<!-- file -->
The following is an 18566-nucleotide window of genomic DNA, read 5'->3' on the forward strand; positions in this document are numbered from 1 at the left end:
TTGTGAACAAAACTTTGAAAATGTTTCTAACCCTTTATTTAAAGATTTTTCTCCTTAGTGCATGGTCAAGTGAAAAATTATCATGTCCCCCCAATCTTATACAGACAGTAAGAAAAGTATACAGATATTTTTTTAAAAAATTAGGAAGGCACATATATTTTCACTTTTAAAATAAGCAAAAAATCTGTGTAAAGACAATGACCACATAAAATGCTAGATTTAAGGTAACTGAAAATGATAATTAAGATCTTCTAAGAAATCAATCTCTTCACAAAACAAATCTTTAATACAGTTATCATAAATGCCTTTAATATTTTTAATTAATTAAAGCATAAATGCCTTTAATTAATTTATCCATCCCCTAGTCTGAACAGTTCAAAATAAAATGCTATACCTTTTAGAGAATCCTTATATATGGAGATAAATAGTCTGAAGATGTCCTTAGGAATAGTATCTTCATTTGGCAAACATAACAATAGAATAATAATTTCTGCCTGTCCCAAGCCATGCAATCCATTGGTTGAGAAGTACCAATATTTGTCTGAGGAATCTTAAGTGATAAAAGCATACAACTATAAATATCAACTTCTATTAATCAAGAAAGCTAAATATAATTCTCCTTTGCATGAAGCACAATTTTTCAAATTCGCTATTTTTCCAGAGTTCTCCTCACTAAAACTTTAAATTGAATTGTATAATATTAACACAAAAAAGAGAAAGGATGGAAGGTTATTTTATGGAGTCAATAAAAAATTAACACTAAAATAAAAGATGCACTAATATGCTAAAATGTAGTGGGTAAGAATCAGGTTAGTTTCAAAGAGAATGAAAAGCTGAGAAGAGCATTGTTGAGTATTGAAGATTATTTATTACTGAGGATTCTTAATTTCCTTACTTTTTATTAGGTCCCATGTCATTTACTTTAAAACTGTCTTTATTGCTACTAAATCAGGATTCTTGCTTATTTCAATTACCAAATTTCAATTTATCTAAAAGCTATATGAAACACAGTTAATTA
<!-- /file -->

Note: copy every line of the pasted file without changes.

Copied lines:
The following is an 18566-nucleotide window of genomic DNA, read 5'->3' on the forward strand; positions in this document are numbered from 1 at the left end:
TTGTGAACAAAACTTTGAAAATGTTTCTAACCCTTTATTTAAAGATTTTTCTCCTTAGTGCATGGTCAAGTGAAAAATTATCATGTCCCCCCAATCTTATACAGACAGTAAGAAAAGTATACAGATATTTTTTTAAAAAATTAGGAAGGCACATATATTTTCACTTTTAAAATAAGCAAAAAATCTGTGTAAAGACAATGACCACATAAAATGCTAGATTTAAGGTAACTGAAAATGATAATTAAGATCTTCTAAGAAATCAATCTCTTCACAAAACAAATCTTTAATACAGTTATCATAAATGCCTTTAATATTTTTAATTAATTAAAGCATAAATGCCTTTAATTAATTTATCCATCCCCTAGTCTGAACAGTTCAAAATAAAATGCTATACCTTTTAGAGAATCCTTATATATGGAGATAAATAGTCTGAAGATGTCCTTAGGAATAGTATCTTCATTTGGCAAACATAACAATAGAATAATAATTTCTGCCTGTCCCAAGCCATGCAATCCATTGGTTGAGAAGTACCAATATTTGTCTGAGGAATCTTAAGTGATAAAAGCATACAACTATAAATATCAACTTCTATTAATCAAGAAAGCTAAATATAATTCTCCTTTGCATGAAGCACAATTTTTCAAATTCGCTATTTTTCCAGAGTTCTCCTCACTAAAACTTTAAATTGAATTGTATAATATTAACACAAAAAAGAGAAAGGATGGAAGGTTATTTTATGGAGTCAATAAAAAATTAACACTAAAATAAAAGATGCACTAATATGCTAAAATGTAGTGGGTAAGAATCAGGTTAGTTTCAAAGAGAATGAAAAGCTGAGAAGAGCATTGTTGAGTATTGAAGATTATTTATTACTGAGGATTCTTAATTTCCTTACTTTTTATTAGGTCCCATGTCATTTACTTTAAAACTGTCTTTATTGCTACTAAATCAGGATTCTTGCTTATTTCAATTACCAAATTTCAATTTATCTAAAAGCTATATGAAACACAGTTAATTA